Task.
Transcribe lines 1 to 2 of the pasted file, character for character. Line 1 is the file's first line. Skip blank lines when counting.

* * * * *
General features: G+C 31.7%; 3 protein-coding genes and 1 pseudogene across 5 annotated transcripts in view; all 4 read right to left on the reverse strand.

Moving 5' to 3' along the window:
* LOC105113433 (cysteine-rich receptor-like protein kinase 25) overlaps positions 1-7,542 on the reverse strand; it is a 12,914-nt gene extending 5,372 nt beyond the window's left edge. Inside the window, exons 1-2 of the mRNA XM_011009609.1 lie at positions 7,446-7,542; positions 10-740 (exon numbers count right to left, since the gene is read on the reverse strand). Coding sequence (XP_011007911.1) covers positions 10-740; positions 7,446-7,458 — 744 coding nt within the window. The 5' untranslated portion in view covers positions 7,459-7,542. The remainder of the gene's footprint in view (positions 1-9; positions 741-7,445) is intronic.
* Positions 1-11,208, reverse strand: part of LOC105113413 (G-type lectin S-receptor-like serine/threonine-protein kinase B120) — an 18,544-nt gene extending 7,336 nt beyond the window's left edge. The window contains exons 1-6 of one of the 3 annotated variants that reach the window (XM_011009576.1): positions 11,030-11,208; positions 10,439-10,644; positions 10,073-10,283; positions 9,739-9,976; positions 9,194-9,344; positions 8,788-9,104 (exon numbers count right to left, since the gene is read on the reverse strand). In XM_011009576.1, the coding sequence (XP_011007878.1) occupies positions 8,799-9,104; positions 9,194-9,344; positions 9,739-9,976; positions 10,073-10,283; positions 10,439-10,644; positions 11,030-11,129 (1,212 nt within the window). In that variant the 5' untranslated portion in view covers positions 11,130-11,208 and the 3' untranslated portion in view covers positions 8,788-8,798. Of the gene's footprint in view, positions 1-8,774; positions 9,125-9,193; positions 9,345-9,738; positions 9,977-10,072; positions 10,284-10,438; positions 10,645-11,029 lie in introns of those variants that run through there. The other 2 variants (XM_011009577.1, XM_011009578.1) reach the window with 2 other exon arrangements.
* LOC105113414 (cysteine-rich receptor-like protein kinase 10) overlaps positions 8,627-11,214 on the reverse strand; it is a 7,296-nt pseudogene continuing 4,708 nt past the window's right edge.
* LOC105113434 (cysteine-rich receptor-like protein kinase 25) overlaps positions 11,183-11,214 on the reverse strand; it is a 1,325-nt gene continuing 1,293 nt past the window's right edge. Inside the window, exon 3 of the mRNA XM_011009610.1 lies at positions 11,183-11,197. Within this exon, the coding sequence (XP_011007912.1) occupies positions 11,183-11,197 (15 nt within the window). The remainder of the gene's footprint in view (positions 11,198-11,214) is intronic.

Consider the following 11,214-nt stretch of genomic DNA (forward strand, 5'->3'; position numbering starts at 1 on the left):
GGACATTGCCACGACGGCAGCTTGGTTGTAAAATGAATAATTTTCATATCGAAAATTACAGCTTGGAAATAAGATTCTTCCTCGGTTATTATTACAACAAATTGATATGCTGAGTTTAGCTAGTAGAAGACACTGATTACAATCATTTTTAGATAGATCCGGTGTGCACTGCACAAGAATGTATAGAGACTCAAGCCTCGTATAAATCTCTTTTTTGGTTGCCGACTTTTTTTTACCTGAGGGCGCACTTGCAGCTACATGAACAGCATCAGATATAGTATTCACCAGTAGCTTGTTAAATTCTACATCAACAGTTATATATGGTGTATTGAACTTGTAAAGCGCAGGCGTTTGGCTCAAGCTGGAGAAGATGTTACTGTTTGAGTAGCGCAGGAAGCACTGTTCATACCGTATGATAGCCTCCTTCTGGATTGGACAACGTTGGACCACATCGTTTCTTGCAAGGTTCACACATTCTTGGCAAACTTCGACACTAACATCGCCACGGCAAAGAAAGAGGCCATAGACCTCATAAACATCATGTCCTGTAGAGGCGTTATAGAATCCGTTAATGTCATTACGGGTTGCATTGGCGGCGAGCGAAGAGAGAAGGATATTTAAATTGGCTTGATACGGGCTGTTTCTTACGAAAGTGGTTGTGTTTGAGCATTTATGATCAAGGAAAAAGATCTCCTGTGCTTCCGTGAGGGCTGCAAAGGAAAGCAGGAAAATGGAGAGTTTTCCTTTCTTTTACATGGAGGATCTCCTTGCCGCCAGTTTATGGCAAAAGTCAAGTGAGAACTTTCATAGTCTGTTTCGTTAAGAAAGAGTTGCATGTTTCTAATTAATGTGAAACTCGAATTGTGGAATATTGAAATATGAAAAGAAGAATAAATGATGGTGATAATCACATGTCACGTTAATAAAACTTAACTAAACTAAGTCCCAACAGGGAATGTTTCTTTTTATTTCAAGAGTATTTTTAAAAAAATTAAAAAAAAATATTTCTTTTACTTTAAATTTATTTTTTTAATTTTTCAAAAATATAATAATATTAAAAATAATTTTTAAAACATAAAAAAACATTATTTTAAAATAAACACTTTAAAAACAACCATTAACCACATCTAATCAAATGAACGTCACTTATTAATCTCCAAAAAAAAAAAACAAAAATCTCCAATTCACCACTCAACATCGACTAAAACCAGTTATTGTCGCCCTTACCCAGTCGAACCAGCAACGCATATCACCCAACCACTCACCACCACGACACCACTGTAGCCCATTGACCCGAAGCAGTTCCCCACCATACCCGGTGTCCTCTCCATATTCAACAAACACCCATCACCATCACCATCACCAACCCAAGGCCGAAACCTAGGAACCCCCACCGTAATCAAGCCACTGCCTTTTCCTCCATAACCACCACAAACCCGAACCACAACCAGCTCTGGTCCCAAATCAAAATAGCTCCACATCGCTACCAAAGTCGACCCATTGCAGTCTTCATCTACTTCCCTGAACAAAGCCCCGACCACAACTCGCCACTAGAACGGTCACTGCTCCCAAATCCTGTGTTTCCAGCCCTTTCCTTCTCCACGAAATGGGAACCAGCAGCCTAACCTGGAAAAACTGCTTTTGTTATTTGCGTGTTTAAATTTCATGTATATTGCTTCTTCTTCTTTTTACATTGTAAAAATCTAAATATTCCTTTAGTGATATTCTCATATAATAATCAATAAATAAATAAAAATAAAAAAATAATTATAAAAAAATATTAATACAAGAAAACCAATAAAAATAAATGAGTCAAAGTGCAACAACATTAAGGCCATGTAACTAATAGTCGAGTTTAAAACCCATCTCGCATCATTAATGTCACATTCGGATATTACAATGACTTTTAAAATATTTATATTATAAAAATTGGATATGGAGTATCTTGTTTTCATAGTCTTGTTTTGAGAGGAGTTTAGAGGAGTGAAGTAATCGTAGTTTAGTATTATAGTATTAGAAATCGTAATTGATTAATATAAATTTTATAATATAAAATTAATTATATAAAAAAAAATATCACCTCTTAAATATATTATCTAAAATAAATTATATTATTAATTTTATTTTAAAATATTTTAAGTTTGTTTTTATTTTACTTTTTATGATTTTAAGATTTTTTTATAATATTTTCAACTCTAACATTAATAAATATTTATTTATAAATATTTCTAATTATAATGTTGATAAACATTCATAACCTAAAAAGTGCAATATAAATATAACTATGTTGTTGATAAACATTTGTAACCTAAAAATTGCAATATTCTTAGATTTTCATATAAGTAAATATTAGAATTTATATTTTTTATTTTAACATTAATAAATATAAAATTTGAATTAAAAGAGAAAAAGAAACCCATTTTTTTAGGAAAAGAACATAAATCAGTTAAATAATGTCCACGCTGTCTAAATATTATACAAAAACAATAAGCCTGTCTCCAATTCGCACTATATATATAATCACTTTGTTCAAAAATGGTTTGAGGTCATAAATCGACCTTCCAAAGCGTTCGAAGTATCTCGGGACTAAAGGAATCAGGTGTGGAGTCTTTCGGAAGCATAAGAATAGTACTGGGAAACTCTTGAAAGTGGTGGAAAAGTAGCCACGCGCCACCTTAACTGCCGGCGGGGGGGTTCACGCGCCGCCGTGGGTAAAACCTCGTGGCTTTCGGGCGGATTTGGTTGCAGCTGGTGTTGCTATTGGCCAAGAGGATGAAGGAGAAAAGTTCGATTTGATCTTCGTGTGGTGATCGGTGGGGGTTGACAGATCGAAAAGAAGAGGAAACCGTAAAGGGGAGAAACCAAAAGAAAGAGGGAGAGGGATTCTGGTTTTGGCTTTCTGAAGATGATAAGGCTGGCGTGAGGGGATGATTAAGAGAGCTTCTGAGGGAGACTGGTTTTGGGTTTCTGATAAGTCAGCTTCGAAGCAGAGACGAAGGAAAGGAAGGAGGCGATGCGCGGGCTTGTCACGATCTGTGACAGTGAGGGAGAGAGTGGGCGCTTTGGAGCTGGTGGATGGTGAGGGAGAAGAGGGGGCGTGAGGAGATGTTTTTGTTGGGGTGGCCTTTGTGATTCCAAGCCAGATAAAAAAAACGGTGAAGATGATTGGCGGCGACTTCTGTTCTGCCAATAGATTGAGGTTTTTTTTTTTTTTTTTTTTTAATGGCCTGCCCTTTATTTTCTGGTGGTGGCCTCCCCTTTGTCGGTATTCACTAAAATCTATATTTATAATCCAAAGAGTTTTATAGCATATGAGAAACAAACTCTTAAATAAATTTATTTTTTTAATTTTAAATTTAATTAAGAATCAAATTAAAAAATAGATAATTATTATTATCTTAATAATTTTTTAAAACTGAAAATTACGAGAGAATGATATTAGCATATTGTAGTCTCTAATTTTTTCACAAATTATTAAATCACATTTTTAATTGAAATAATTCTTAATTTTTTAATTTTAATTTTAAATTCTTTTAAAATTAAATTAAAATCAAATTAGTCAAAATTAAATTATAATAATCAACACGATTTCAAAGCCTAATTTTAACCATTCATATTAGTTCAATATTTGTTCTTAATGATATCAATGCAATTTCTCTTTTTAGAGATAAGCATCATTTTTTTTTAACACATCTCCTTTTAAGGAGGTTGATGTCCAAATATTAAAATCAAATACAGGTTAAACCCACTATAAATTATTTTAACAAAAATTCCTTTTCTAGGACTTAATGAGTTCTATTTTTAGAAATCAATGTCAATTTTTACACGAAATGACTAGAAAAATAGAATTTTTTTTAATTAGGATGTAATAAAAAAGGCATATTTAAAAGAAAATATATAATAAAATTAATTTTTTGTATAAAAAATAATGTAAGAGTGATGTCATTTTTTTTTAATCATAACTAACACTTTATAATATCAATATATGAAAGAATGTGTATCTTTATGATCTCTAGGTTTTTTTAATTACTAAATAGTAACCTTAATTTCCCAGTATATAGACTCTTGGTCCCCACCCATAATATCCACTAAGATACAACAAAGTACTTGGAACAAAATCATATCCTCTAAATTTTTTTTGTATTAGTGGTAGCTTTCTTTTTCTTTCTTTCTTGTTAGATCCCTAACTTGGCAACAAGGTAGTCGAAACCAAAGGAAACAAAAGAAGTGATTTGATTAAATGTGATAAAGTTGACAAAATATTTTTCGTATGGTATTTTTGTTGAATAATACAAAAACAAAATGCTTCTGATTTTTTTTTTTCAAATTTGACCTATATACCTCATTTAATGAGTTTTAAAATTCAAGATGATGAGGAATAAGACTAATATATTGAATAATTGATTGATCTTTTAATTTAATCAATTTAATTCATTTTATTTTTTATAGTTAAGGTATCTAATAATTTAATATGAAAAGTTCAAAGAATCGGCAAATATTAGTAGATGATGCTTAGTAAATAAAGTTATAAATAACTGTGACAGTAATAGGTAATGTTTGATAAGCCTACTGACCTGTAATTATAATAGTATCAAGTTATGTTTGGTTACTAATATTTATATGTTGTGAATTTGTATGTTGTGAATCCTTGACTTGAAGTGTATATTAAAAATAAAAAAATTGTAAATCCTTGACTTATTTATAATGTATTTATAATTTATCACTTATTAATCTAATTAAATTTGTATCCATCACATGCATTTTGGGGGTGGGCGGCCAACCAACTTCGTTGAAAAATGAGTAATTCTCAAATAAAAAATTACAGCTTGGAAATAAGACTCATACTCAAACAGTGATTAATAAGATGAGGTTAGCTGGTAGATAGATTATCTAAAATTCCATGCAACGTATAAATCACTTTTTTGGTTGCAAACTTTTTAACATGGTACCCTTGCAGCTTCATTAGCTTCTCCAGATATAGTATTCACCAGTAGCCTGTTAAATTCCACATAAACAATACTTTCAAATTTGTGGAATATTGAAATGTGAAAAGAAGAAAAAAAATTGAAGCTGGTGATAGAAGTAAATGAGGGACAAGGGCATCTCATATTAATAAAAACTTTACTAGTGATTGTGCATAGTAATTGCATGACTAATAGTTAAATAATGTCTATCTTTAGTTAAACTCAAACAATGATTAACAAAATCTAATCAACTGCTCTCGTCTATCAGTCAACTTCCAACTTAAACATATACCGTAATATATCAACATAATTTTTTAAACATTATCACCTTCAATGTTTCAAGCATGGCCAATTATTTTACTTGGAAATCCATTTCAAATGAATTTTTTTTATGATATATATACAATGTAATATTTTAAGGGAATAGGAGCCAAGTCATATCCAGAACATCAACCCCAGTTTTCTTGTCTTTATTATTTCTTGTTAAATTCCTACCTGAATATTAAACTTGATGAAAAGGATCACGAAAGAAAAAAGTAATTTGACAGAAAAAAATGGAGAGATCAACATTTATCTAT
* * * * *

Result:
General features: G+C 31.7%; 3 protein-coding genes and 1 pseudogene across 5 annotated transcripts in view; all 4 read right to left on the reverse strand.

Moving 5' to 3' along the window: